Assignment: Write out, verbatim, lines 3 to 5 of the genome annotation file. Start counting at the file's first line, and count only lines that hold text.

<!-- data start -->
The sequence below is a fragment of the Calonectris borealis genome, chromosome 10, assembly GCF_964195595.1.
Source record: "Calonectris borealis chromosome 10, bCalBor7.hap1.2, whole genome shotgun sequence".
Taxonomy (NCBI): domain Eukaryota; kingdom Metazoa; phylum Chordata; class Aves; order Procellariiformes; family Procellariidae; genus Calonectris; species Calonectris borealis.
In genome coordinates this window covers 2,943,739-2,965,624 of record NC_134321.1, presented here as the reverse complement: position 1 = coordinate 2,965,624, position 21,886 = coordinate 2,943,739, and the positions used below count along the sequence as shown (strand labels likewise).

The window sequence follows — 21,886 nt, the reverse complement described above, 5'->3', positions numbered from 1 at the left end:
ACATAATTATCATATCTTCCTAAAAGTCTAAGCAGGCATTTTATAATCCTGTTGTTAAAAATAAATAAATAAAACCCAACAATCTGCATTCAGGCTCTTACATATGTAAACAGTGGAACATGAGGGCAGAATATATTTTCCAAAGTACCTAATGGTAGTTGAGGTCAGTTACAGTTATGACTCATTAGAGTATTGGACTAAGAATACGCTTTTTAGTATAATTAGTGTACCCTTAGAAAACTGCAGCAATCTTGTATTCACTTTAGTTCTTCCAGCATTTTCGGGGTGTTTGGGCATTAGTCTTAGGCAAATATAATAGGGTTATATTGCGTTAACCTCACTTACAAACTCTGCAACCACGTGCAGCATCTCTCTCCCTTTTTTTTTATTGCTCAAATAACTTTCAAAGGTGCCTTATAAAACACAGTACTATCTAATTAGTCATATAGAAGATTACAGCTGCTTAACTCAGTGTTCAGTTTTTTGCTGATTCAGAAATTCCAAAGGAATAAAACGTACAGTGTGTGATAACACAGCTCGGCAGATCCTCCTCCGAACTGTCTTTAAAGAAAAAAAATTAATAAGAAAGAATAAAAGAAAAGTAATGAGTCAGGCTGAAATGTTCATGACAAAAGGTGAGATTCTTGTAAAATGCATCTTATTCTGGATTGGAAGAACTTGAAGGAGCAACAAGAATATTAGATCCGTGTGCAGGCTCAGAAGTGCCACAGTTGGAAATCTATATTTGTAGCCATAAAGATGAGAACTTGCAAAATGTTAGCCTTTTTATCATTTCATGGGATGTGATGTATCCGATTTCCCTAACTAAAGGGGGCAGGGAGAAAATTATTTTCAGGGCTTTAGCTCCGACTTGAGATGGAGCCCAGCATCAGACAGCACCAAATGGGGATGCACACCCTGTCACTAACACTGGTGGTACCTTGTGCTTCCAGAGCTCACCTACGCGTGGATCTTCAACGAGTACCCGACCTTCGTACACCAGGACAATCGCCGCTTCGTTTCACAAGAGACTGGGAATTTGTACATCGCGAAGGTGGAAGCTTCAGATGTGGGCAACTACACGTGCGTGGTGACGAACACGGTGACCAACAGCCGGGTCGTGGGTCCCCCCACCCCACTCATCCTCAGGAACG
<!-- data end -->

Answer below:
Taxonomy (NCBI): domain Eukaryota; kingdom Metazoa; phylum Chordata; class Aves; order Procellariiformes; family Procellariidae; genus Calonectris; species Calonectris borealis.
In genome coordinates this window covers 2,943,739-2,965,624 of record NC_134321.1, presented here as the reverse complement: position 1 = coordinate 2,965,624, position 21,886 = coordinate 2,943,739, and the positions used below count along the sequence as shown (strand labels likewise).

The window sequence follows — 21,886 nt, the reverse complement described above, 5'->3', positions numbered from 1 at the left end: